Many people believe that organic food is organic food and there is many differences to them. About 40% of people think this in today’s society. “ Only about 40% of Gen Xers believe that organic is organic…” ( Lazarus ). People who buy organic foods, buy it because it 's a healthier diet. “What you’re paying for, presumably, is a more healthful diet” ( Lazarus ).
Hypothesis: To determine whether to use organic or inorganic food and textiles based on their quality, price, effect on yourself and the environment. When our parents were younger, there was no choice when it came to buying organic food and textiles as food was produced with pesticides to increase the quantity and availability of agriculture. Nowadays, we do have a choice as more supermarkets, clothing stores and greengrocers stock organic food and textiles. Some people feel very strongly about what they eat and put in their bodies as well as how farming methods affect our environment and therefore buy organic products. Others do not feel that this is relevant and are not influenced by this research and continue to buy inorganic products,
In Chapters 8 and 9 of The Omnivore 's Dilemma, Pollan discovers what organic really means in an interesting way. Instead of reading about it like other people might do, he travels to farms and supermarkets. During his travels he comes across Big Organic, Industrial Organic, and other “organic” terms. Prior to reading these chapters, I did not realize that the government changed the idea of organic to meet the wants and needs of consumers. For example, some companies believe they are creating organic meat by feeding cows organic corn, but raise them under traditional conditions.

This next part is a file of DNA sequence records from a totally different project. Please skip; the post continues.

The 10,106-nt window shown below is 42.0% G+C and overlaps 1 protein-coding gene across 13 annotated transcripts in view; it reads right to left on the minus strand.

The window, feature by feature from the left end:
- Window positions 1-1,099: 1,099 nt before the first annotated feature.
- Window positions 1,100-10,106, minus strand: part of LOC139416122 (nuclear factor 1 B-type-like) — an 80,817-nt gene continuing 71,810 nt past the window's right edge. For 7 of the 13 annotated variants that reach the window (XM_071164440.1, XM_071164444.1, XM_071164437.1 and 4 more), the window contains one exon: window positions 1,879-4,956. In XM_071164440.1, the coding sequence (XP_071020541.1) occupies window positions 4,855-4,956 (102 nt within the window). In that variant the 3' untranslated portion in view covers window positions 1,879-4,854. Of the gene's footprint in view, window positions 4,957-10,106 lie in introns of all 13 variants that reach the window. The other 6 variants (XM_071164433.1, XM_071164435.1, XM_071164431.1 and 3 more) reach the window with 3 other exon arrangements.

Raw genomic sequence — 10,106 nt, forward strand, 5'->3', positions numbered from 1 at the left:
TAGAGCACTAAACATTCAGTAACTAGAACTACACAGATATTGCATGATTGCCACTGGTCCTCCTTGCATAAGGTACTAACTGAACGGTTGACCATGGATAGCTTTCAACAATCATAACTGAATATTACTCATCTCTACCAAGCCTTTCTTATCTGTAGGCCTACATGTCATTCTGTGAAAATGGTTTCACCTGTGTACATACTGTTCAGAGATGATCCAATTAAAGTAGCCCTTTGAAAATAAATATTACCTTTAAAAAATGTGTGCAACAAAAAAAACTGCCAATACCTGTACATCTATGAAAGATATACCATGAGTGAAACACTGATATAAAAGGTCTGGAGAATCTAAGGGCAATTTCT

This is also a choice between efficiency, profitability, and environmental wellbeing, both in the short-term and long-term. This is a choice between providing consumers with pesticide-free food products versus pesticide-laden processed food products. Industrial food production started in 1947 when the chemical industry decided to shift their focus away from war-time technology to more peaceful applications, one of which was creating chemical fertilizers to help farmers in raising their crops. It was advertised that the synthetic fertilizers would allow farmers increase the fertility of their soil without the need
question. A strong suggestion Pollan encourages, to his readers, is gardening. Gardening soothes the soul, produces more local produce, and reduces ones ' carbon footprint according to Pollan. Throughout the article, Pollan shows he understands that to make a differnece about climate change it may be difficult and a long process but is possible. By adding humor, specific diction, and concessions Pollan can make his argument in why we, as a society, should bother to do something about climate change.
This side of the solution space is more difficult, because it must not only pass the bureaucratic barriers in the government (ie. differences in political parties’ motivations) but also socio-cultural barriers in society (ie. farmers adamant on sticking to “traditional” agricultural practices for preserving “olden times” or their ancestral ways of farming). Anusuya Rangarajan’s manual on crop rotation has a section called Crop Rotation Effects on Soil Fertility and Plant Nutrition that explains the importance of the education of farmers on the first technical solution mentioned earlier, crop rotation. Through education on good farming techniques, farmers can make educated decisions on their crop rotation sequences and changes to their daily crop-tending practices to naturally maintain the soil’s fertility (Sustainable Agriculture Research & Education, 2012).
Farmers who choose to sustain the traditional way of farming techniques prefer to grow organic produce over genetically engineered crops while maintaining a successful business. Large corporations, on the contrary, benefit largely whilst using less energy by enduring larger profits with the aid of genetically modified food. Settling with locally produced organic produce is not only beneficial for consumer but also but also it could economically help hardworking local laborers(farmers) so that they may continue to grow and harvest their crops the way nature intended. Studies claim that biotechnology is no threat and are as safe, yet many questions remain in the minds of many consumers. Genetically modified foods are the new trend of a sustainable source of food and should be allowed in all countries because GMO’s are vastly comparable to